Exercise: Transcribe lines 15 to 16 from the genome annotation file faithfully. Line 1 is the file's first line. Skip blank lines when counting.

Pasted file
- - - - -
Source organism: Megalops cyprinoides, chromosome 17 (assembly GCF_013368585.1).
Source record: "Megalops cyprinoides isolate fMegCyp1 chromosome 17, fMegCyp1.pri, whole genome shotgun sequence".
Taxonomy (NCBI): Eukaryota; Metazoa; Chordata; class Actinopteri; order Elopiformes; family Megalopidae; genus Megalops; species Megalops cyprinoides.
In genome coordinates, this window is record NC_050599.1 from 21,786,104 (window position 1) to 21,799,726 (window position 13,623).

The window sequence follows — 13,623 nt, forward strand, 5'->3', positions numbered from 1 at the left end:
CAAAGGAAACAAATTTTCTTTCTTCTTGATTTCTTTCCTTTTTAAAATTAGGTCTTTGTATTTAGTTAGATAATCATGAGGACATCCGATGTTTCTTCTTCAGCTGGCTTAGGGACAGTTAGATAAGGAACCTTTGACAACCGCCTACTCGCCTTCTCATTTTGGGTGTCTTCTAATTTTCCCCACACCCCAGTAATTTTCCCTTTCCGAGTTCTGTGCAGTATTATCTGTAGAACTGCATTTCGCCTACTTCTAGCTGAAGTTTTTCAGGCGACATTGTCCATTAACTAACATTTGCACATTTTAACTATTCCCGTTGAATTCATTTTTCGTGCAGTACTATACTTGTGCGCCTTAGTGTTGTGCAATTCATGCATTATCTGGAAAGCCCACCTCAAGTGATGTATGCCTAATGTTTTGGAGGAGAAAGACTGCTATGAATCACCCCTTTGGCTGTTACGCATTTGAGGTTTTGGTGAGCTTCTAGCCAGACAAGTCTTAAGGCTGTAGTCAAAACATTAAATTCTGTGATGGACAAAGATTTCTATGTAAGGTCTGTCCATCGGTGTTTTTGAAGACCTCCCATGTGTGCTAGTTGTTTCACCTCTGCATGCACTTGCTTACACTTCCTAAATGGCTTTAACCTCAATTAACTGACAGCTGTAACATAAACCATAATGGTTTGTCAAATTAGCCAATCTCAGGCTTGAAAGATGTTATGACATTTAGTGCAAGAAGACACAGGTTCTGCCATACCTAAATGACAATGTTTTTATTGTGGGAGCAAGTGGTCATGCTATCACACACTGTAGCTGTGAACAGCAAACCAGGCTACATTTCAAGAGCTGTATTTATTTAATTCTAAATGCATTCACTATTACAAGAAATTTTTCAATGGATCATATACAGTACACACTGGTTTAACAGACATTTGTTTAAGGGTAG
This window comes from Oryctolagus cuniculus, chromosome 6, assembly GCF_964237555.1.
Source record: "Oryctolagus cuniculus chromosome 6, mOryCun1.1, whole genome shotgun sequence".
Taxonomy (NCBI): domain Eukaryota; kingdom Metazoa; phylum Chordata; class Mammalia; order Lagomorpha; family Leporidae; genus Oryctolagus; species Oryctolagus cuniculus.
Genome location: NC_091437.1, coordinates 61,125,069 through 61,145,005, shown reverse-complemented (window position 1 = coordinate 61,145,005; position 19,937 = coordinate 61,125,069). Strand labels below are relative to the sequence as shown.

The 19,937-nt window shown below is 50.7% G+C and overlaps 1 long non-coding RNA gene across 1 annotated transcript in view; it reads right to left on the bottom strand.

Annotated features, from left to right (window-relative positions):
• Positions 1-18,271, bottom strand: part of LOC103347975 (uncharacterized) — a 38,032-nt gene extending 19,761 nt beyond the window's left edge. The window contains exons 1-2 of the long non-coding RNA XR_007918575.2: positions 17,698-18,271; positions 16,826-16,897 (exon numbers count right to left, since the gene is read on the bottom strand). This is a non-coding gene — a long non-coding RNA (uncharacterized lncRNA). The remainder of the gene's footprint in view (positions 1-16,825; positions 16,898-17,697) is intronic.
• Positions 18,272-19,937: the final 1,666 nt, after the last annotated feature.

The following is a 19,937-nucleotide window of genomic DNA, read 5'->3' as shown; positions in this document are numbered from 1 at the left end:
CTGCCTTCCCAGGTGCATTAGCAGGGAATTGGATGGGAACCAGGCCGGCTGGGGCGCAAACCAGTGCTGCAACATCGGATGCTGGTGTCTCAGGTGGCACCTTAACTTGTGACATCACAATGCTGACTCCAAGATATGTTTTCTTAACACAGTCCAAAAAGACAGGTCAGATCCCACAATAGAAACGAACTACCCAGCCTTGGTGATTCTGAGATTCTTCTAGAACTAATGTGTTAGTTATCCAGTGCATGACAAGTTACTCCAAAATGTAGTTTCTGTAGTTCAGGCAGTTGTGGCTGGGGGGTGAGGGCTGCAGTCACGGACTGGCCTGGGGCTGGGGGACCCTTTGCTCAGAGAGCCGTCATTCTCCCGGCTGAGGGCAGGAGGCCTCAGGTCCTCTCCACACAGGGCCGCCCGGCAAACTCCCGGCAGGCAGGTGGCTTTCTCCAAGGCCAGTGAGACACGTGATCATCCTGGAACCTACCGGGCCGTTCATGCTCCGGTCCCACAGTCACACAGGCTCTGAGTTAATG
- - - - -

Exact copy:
The following is a 19,937-nucleotide window of genomic DNA, read 5'->3' as shown; positions in this document are numbered from 1 at the left end:
CTGCCTTCCCAGGTGCATTAGCAGGGAATTGGATGGGAACCAGGCCGGCTGGGGCGCAAACCAGTGCTGCAACATCGGATGCTGGTGTCTCAGGTGGCACCTTAACTTGTGACATCACAATGCTGACTCCAAGATATGTTTTCTTAACACAGTCCAAAAAGACAGGTCAGATCCCACAATAGAAACGAACTACCCAGCCTTGGTGATTCTGAGATTCTTCTAGAACTAATGTGTTAGTTATCCAGTGCATGACAAGTTACTCCAAAATGTAGTTTCTGTAGTTCAGGCAGTTGTGGCTGGGGGGTGAGGGCTGCAGTCACGGACTGGCCTGGGGCTGGGGGACCCTTTGCTCAGAGAGCCGTCATTCTCCCGGCTGAGGGCAGGAGGCCTCAGGTCCTCTCCACACAGGGCCGCCCGGCAAACTCCCGGCAGGCAGGTGGCTTTCTCCAAGGCCAGTGAGACACGTGATCATCCTGGAACCTACCGGGCCGTTCATGCTCCGGTCCCACAGTCACACAGGCTCTGAGTTAATG